The Lost Election Issue

Written by Dr. Michael P. Riccards Dr. Michael Riccards

Dr. Michael P. Riccards is Executive Director of the Hall Institute of Public Policy – New Jersey. Riccards is a former college president and a presidential scholar who has authored 15 books.

Monday, 19 March 2012 00:00

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In the long ordeal of primaries and intense fundraising, the candidates for the highest office in the land have pretty much neglected talking about education.

The Republicans have fallen all over themselves disavowing No Child Left Behind, the Bush legacy of benchmarks for graduation, school choice and parental empowerment.  The school districts complained that even with eight years time, they still have not been able to reach minimum standards.  The teachers complain that the law was generating too much paperwork, and they had to teach to the test.  These are same people who create endless tests for the students they teach.  The real fear is that standardized tests will show which districts and which teachers are of benefit to the kids in front of them, and which are not.

President Obama has transformed the NCLB into a “Race for the Top,” where some states get federal largesse and some do not.  That approach has not lead to a national upgrading of standards, and the Secretary of Education’s leadership has led to widespread hostility to the federal government’s role in the educational reform movement.  At the end of his term, President Obama has abandoned NCLB, and substituted state endorsed standards—exactly what we had before George W. Bush.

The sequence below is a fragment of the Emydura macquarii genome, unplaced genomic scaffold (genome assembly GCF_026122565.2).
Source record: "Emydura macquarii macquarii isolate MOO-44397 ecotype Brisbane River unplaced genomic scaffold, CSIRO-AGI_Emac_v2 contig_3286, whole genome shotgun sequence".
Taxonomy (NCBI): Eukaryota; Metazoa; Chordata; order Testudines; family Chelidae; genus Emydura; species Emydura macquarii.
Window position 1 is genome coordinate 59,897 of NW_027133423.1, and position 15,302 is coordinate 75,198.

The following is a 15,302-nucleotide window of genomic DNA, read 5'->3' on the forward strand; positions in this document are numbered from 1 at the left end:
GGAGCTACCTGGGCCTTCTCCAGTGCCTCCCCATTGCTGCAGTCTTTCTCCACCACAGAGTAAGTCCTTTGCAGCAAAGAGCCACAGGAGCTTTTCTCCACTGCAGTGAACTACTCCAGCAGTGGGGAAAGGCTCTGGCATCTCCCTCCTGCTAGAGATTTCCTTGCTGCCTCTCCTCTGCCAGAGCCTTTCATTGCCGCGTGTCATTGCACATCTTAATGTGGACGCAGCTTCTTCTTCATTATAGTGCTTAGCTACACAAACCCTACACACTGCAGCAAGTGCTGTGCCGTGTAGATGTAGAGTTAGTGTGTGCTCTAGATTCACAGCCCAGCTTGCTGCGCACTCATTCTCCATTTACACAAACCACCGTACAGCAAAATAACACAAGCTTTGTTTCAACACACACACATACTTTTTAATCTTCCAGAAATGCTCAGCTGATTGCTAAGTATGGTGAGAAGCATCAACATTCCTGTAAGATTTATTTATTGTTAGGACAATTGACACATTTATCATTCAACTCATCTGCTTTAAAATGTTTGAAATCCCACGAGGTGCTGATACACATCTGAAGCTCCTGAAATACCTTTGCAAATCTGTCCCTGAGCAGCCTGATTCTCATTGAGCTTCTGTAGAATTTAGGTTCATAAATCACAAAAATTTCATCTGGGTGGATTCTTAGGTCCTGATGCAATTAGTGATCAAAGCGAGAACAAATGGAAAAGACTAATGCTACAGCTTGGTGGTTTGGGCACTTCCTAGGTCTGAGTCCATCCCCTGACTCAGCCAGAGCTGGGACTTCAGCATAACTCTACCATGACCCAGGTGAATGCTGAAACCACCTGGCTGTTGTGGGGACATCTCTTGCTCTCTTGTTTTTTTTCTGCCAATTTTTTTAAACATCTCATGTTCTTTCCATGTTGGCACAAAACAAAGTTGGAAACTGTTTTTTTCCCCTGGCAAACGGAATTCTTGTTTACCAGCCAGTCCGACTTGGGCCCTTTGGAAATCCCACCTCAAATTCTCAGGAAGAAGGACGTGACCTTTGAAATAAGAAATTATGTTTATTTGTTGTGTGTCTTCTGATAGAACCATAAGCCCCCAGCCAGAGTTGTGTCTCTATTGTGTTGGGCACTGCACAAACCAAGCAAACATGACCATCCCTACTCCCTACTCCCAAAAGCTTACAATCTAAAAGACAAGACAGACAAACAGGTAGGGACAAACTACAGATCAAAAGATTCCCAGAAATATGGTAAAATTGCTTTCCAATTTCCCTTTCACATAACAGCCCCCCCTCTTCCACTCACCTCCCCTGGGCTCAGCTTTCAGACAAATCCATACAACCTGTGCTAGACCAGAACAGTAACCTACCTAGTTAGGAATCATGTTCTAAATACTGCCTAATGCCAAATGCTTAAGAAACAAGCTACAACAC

In fairness, the easy answers have not worked.  Large number of students are not leaving high school with appropriate skills and knowledge.  Three quarters of high school students go to college, including many who end up immediately taking college remediation in English and math.  Then only about half of these students in college eventually graduate.

The administration has now given technical education its approval.  It would do well to look at the work of the Clinton’s National Skills Standard Board with its standards and expectations for the skilled crafts and lower levels of white collar work.  I should mention that I served for several years on that group.  The President praises the roles of community colleges, but too much money goes to undergraduate colleges and universities, many of whom simply raise tuition yearly and rely on federal financial aid to help students cover the gap.   Community colleges should have direct routes to placement in the businesses and industries in their area. It is not enough to train older and unemployed workers in community colleges, and then have no place for them in the world of work.

The Republicans are even more dismal in their critique of education.  Governor Mitt Romney helped to instigate the educational reforms that led to one of the best public school system in the nation.  But as with the case with his medical care program, the father denies paternity.